The 30-year-old rookie stepped on the ice to take his debut shift a few minutes into the game. More than 19,000 fans looked out from the stands at St. Paul’s Xcel Energy Center on Tuesday night, there to cheer on their Wild against the Avalanche, and they saw Minnesota’s new No. 42 in the red and green sweater joining the cause.
“It was a really cool feeling once I hit the ice,” Pat Cannone said, flashing back over the phone the next night. “But then your instincts kind of kick in. You realize what you’re there for, to play. But it was a cool moment, obviously something I’ll remember forever.”
He used to be a hockey-loving kid in Bayport who persevered through seven seasons in the American Hockey League before reaching the big time.
“Obviously, when you’re a little kid, you dream of playing in the NHL,” Cannone said. “You get as far as the AHL. Then you finally get your opportunity, no matter how long it took. It’s just a great feeling. It was a great accomplishment. Now you want to do what you can to stay here and work your butt off to do that.’’
His first audition lasted 14 shifts as the Wild’s fourth-line center. Cannone played 12 more shifts against the Canadiens in Montreal on Thursday night.
And on Friday night, playing in New York for the first time as an NHL player, the boyhood Islanders fan took the ice at Madison Square Garden as the Wild beat the Rangers, 7-4, for its 10th straight win.
Cannone estimated the number of family and friends here to root for him was in the “mid-30s.” He knew beforehand that it was going to be an “unforgettable” experience.
“It was great,” he said. “It was a great atmosphere out there. Any time you come in this building, you hear it’s such a hard place to play, and it is. To get the win is really sweet . . . Being able to play on that ice was something really special. And just having a lot of family and friends to do it in front of was really cool.”
Cannone went pointless in his nine shifts, spanning 9 minutes and 28 seconds, but did win three of his five faceoffs.
“I’m really happy that he got a chance to play in New York,” Minnesota coach Bruce Boudreau said. “I’m really excited about the fact that he played in front of his parents.”
Boudreau looks at the 5-11, 197-pound Cannone and can see himself, someone who played more in the AHL than the NHL.
“I think good players get overlooked down there,” Boudreau said. “ . . . I think it’s a great opportunity for him. I’m very happy for him.”
Cannone lived in Ronkonkoma when he was very young but spent most of his childhood in Bayport. He remembers his eighth-grade days with the Bayport-Blue Point junior varsity before he focused on travel hockey with the Long Island Gulls instead of the high school’s program.
Then came three seasons in juniors, one in the USHL and four with Miami of Ohio.
The Ottawa Senators signed him in April 2011 as an undrafted free agent. After finishing the 2010-11 season with the Binghamton Senators, Cannone spent the next two seasons with them before Ottawa traded him to St. Louis. The Blues sent him to their Chicago Wolves affiliate the last three seasons.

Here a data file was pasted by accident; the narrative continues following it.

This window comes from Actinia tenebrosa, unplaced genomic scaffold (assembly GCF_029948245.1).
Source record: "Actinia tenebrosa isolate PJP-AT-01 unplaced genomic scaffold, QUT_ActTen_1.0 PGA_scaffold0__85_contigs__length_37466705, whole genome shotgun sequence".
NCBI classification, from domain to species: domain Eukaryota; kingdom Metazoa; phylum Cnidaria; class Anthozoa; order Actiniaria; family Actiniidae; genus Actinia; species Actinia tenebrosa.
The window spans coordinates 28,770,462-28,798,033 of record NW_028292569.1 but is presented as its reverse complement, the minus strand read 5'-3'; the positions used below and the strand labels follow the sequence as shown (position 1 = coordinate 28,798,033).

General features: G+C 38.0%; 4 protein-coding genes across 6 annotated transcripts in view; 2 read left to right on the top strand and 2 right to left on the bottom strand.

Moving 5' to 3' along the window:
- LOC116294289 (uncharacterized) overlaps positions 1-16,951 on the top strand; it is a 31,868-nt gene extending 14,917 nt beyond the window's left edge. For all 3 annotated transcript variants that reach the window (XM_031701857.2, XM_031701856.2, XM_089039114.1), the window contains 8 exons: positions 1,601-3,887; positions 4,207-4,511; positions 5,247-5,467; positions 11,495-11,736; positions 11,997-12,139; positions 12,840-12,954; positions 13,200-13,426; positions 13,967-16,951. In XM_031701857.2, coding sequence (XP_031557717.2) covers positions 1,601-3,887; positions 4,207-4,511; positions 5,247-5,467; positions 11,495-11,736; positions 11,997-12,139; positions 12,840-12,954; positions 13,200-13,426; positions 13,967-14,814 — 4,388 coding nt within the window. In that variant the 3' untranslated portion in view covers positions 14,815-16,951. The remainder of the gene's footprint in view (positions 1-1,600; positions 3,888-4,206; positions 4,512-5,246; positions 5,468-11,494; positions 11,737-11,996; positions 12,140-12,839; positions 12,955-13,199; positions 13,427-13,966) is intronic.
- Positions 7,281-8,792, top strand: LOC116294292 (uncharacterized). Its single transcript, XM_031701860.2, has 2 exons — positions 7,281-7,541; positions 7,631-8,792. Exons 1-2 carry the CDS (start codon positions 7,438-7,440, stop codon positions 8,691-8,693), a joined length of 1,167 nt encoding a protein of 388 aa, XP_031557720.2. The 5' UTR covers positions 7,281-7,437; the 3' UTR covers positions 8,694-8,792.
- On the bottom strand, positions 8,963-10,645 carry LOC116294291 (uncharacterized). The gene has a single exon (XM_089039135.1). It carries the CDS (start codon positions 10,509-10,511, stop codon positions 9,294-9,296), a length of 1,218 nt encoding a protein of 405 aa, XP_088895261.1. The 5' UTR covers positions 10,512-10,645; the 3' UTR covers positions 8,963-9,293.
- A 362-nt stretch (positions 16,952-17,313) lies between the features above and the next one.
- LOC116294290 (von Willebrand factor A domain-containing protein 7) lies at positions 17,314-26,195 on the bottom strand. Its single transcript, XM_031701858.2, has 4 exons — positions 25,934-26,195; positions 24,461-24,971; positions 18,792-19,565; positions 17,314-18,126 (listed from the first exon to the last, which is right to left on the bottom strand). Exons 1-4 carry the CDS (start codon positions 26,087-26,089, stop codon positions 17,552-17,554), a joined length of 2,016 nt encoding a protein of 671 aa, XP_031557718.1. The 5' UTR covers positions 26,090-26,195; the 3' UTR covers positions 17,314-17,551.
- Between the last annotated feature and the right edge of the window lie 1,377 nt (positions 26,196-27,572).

“He’s really cerebral in the game,” said John Anderson, his coach with the Wolves each of those seasons and now an assistant with the Wild. “He’s got skill. He can beat you on a deke, and I think he can beat you on a pass even better because he does see the ice well.”
Cannone’s breakout season came in 2015-16 when he had 20 goals and 32 assists. Plus, Chicago’s captain delivered a hat trick in the AHL All-Star Game and was voted MVP.
Still no call-up.
“Never do you think about giving up,” Cannone said. “You’re still making a good income playing professional hockey, so at the same point, life is good. You want to get to the NHL, but I never had a doubt . . . [about] pursuing my dream.”
Anderson thought the Blues could have used his help a few times. “They went with younger guys,” he said.
The Wolves went with Cannone as their Man of the Year in April thanks to his community-minded endeavors. His nickname is “Pistol,” and his “Pistol’s Pals” program allowed kids with cancer to get autographs, pose for pictures and chat.
“He’s just a really genuinely great guy,” said Courtney Mahoney, the Wolves’ senior vice president of operations. “ . . . Your goal in all those programs is to have some kid who’s fighting cancer and going through some hard times feel lucky that they got to do this. Pat was really tremendous at doing that.”
Minnesota signed Cannone over the summer and assigned him to the Iowa Wild. He was in the team lounge at Wells Fargo Arena in Des Moines on Sunday when Minnesota assistant GM Brent Flahr came over.
The parent team had an injury. He was going up.
Cannone informed his parents and his wife, and then he was off to make his dream come to life.
He’s still searching for his first point after three games, but he has won 11 of 21 faceoffs.
“He’s been really good on the draws for us,” Anderson said.
Still, the NHL’s holiday roster freeze is over after Monday. So what if Cannone wakes up next week and he’s back with Iowa?
“I won’t be discouraged,” he said. “You’re just going to have to do whatever you can to earn the next call-up and wait for your next chance. But right now . . . I’m trying not to look too far ahead.”
The Pat Cannone file
No. 42, Center
High school: Bayport-Blue Point
Youth hockey program: Long Island Gulls
Long Island junior team: New York Bobcats
American Hockey League teams: Binghamton, Chicago, Iowa